Phil Dirt - Reverb Central - PO Box 1609, Felton, CA 95018-1609 USA Collection: More Intensified Ska
|Right off of the top, you probably wonder why a vintage Jamaican ska comp would show up at Reverb central. The answer is simple. Roland Al and the Soul Brothers tune "Miss-Ska-Culation" is here... read on for more about that. In general, this is an often from-vinyl collection of primal rude boy sounds from 1963 to 1967, the dawning of the ska sounds. All of the instrumentals are reviewed here, though only Roland Al's track relates directly to surf.|
Picks: Dr. Kildare, Man In The Street, Lucky Seven, Miss-Ska-Culation, Dr. Ring A Ding, Sucu Sucu, Dick Tracy, Marcus Junior
Track by Track Review
Horn based jazzy and primitive ska from legends of the genre. This is a pretty fun track, with an infectious riff and suave horns.
This moody slow moving track features excellent early horn harmonies and a very fine riff. It calls to the common man, hence the title. Way fun and major smooth.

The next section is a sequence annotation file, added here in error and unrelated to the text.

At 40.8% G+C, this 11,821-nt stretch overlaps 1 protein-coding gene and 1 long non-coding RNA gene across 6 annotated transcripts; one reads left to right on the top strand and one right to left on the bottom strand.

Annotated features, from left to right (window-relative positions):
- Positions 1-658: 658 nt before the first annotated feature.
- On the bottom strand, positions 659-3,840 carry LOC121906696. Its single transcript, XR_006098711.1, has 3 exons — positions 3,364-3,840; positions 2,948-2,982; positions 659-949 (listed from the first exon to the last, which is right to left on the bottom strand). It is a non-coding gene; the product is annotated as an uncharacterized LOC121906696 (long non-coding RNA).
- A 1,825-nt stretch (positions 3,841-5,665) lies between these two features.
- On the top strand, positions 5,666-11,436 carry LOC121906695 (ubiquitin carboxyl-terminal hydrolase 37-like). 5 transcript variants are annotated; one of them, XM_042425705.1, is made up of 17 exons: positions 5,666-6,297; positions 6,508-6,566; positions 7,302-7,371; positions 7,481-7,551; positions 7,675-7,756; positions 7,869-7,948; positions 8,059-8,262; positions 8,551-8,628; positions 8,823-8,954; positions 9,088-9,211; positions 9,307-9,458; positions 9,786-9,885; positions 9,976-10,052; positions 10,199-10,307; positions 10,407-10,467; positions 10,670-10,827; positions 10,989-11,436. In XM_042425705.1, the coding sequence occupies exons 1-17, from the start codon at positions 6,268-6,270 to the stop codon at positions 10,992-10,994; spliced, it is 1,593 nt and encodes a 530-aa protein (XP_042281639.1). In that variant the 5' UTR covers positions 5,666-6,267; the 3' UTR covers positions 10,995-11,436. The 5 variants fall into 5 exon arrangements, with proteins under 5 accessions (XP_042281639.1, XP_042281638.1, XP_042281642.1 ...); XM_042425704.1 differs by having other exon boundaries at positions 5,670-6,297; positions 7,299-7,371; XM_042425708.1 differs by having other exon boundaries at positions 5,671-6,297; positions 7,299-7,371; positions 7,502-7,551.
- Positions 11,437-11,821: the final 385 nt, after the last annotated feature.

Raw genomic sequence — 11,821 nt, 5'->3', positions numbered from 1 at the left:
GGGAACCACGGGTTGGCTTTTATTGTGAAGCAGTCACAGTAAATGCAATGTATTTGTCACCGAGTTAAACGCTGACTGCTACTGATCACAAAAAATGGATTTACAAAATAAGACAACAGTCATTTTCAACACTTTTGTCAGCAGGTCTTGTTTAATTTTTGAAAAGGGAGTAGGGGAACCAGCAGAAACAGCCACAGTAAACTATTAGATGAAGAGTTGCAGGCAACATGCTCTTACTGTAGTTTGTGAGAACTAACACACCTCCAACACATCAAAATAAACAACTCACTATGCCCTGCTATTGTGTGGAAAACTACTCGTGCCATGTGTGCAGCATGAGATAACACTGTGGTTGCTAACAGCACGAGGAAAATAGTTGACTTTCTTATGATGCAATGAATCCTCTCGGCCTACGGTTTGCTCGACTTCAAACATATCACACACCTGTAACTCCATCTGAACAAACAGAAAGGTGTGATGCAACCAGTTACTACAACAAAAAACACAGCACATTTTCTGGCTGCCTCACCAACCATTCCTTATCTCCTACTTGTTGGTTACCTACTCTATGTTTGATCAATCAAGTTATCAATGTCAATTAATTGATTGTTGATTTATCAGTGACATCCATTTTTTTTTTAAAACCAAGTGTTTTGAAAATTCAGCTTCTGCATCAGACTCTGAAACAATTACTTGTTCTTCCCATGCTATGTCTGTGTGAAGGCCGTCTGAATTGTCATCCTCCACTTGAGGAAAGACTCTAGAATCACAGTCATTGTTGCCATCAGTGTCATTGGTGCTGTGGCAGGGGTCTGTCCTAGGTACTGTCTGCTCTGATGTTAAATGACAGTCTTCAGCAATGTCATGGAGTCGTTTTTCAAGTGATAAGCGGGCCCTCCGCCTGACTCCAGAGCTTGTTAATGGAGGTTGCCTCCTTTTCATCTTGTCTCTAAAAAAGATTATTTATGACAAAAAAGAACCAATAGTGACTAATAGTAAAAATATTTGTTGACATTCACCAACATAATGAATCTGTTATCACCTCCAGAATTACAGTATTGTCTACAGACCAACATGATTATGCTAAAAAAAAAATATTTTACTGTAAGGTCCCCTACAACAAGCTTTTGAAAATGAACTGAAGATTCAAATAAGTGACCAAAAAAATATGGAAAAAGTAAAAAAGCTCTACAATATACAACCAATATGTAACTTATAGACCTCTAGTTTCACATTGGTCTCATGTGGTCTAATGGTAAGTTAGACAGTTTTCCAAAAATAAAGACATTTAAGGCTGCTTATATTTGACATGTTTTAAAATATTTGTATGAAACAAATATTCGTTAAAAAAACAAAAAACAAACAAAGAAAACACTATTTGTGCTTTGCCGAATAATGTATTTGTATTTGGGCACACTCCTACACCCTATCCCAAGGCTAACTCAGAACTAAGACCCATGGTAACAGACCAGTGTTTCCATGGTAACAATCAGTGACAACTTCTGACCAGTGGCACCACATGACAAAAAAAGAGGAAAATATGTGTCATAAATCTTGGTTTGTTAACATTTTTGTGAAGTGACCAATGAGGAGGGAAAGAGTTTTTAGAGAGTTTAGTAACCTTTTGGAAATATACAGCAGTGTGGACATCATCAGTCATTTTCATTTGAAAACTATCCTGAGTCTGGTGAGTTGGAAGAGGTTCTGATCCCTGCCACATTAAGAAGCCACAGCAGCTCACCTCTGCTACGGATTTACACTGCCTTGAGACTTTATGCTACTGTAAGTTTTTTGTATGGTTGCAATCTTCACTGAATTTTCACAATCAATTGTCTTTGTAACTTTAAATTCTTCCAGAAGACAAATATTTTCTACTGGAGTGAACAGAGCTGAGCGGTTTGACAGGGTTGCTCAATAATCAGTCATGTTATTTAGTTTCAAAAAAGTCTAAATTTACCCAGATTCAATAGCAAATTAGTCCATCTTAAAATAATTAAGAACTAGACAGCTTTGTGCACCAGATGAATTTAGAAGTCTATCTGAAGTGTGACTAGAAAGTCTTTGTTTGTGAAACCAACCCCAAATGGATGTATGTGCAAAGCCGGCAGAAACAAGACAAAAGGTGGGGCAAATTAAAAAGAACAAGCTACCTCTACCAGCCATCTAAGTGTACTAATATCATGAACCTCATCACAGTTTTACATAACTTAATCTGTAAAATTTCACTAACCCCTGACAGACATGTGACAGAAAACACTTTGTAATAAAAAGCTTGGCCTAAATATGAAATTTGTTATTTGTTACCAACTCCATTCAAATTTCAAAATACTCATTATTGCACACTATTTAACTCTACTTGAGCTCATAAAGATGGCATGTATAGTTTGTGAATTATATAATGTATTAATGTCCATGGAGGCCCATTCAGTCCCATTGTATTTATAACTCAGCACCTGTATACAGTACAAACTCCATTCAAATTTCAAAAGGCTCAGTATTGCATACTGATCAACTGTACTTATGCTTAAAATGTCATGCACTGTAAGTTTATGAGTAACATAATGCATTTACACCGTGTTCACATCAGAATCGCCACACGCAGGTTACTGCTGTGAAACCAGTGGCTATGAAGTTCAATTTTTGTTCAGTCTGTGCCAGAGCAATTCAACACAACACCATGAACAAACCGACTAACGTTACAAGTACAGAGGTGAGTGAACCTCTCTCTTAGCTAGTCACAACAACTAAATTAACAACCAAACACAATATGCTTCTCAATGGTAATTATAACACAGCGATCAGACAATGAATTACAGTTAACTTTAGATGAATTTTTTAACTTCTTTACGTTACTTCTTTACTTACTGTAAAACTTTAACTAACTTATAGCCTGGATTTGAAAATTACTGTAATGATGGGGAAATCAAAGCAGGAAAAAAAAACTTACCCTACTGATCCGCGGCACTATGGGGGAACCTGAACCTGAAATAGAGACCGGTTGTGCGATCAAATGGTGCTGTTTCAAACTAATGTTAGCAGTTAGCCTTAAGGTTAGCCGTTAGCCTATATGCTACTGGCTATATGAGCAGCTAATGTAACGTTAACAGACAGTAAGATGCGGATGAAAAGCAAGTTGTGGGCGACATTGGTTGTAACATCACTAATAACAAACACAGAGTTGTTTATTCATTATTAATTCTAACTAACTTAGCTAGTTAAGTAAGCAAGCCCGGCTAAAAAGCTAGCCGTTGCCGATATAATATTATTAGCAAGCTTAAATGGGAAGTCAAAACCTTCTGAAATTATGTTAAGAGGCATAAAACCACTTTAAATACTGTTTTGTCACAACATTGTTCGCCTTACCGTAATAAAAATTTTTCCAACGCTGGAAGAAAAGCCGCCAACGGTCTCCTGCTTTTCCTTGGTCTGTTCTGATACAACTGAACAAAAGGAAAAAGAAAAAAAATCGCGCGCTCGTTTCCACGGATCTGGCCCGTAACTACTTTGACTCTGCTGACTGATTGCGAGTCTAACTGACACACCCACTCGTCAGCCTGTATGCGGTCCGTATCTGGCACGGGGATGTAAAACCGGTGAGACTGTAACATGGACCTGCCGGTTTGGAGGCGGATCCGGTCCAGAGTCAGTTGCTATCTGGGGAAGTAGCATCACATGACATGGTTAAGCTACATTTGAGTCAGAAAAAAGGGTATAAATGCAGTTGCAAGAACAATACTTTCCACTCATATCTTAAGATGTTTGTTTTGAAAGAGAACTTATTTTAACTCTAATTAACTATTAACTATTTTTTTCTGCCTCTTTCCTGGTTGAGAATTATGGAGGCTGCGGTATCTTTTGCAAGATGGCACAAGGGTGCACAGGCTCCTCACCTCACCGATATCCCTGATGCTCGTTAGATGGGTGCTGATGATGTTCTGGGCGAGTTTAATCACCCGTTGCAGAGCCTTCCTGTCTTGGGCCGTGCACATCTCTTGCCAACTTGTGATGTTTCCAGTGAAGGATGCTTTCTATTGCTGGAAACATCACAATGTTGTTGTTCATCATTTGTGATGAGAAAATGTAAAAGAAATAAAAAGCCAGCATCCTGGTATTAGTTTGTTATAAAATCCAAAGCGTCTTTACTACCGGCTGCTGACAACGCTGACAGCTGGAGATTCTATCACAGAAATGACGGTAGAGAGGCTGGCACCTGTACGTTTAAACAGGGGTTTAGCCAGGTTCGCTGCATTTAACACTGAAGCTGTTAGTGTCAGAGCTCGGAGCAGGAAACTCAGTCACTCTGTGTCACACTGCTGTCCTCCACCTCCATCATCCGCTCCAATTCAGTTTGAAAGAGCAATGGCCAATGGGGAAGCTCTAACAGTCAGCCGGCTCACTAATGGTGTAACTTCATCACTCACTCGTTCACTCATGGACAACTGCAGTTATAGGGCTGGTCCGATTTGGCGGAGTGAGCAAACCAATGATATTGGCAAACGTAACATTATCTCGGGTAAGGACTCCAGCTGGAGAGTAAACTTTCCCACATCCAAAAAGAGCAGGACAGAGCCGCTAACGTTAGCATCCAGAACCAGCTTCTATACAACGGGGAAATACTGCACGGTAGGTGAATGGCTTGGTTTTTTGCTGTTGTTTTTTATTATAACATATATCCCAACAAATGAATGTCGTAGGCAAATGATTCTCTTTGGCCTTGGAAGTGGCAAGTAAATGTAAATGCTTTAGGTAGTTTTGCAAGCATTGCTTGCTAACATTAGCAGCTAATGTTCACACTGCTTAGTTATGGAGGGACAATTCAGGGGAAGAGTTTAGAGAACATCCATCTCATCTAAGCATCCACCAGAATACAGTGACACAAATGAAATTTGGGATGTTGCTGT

Pumped funky fun with near wobble board vocal grunts and lively percussion. Interesting enough, but it didn't stick in RAM long very after listening.
Ska Surf (Instrumental)
Roland Al and the Soul Brothers took the Chantays' "Pipeline" and gave it a whole new feel. The melody is the same, but the entire effect is different. The glorious ska riffs, the short grunt horn leads, and the classic ska backbeat combine to create a familiar yet entirely fresh track. The break employs lines from Gershwin's "Summertime" for even more morphing of the theme. This is a very unique rendition of this song, used as the basis for subsequent eighties and nineties ska covers by Bad Manners and others. Tasty excellence.
Less interesting than "Miss-Ska-Culation," this is a more noodly thing, with heavier jazz combo leanings and standard ska arranging.
What a wonderful track this is. There's something of the "Lonely Bull" about it, though not the melody. The drums are exceptionally strong for this period in ska. A very fun track. The break is a rambling noodle fest, but otherwise the song is boss.
Cool and suave, mid tempo, an almost "Perry Mason" melody with its incumbent detective theme. Pretty darn cool.
This reminds me a little of what might happen if you slowed down the Merced Bluenotes' (pre Brogues/Quicksilver Messenger Service) "Rufus Junior," and then strained it through rum and a sweaty Kingston nightclub. The melody bears no resemblance, but it seems to come from the same hole in the soul.